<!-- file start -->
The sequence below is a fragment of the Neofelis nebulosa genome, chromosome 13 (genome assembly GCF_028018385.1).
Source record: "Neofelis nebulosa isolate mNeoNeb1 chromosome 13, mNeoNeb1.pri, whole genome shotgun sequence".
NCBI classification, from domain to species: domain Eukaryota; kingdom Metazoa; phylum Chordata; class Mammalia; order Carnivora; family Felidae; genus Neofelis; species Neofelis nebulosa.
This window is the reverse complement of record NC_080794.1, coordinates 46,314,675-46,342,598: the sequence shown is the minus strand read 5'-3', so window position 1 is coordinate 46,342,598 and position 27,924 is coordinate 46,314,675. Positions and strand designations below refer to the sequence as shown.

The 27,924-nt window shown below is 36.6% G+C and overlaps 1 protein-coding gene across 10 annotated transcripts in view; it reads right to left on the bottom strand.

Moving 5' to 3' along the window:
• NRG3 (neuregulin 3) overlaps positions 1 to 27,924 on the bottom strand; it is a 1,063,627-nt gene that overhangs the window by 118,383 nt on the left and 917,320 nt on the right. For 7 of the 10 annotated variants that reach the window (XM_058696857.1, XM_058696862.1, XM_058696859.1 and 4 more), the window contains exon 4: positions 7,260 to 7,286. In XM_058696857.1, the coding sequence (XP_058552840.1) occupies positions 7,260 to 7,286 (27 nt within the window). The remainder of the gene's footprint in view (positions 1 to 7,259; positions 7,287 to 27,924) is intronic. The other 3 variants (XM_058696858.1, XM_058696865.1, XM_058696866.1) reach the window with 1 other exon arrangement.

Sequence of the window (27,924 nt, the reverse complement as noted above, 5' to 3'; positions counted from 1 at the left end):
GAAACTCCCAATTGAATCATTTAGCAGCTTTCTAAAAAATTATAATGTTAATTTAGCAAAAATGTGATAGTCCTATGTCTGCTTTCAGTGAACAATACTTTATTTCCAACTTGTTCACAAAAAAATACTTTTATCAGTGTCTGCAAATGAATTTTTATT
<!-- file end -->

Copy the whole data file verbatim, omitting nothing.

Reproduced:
The sequence below is a fragment of the Neofelis nebulosa genome, chromosome 13 (genome assembly GCF_028018385.1).
Source record: "Neofelis nebulosa isolate mNeoNeb1 chromosome 13, mNeoNeb1.pri, whole genome shotgun sequence".
NCBI classification, from domain to species: domain Eukaryota; kingdom Metazoa; phylum Chordata; class Mammalia; order Carnivora; family Felidae; genus Neofelis; species Neofelis nebulosa.
This window is the reverse complement of record NC_080794.1, coordinates 46,314,675-46,342,598: the sequence shown is the minus strand read 5'-3', so window position 1 is coordinate 46,342,598 and position 27,924 is coordinate 46,314,675. Positions and strand designations below refer to the sequence as shown.

The 27,924-nt window shown below is 36.6% G+C and overlaps 1 protein-coding gene across 10 annotated transcripts in view; it reads right to left on the bottom strand.

Moving 5' to 3' along the window:
• NRG3 (neuregulin 3) overlaps positions 1 to 27,924 on the bottom strand; it is a 1,063,627-nt gene that overhangs the window by 118,383 nt on the left and 917,320 nt on the right. For 7 of the 10 annotated variants that reach the window (XM_058696857.1, XM_058696862.1, XM_058696859.1 and 4 more), the window contains exon 4: positions 7,260 to 7,286. In XM_058696857.1, the coding sequence (XP_058552840.1) occupies positions 7,260 to 7,286 (27 nt within the window). The remainder of the gene's footprint in view (positions 1 to 7,259; positions 7,287 to 27,924) is intronic. The other 3 variants (XM_058696858.1, XM_058696865.1, XM_058696866.1) reach the window with 1 other exon arrangement.

Sequence of the window (27,924 nt, the reverse complement as noted above, 5' to 3'; positions counted from 1 at the left end):
GAAACTCCCAATTGAATCATTTAGCAGCTTTCTAAAAAATTATAATGTTAATTTAGCAAAAATGTGATAGTCCTATGTCTGCTTTCAGTGAACAATACTTTATTTCCAACTTGTTCACAAAAAAATACTTTTATCAGTGTCTGCAAATGAATTTTTATT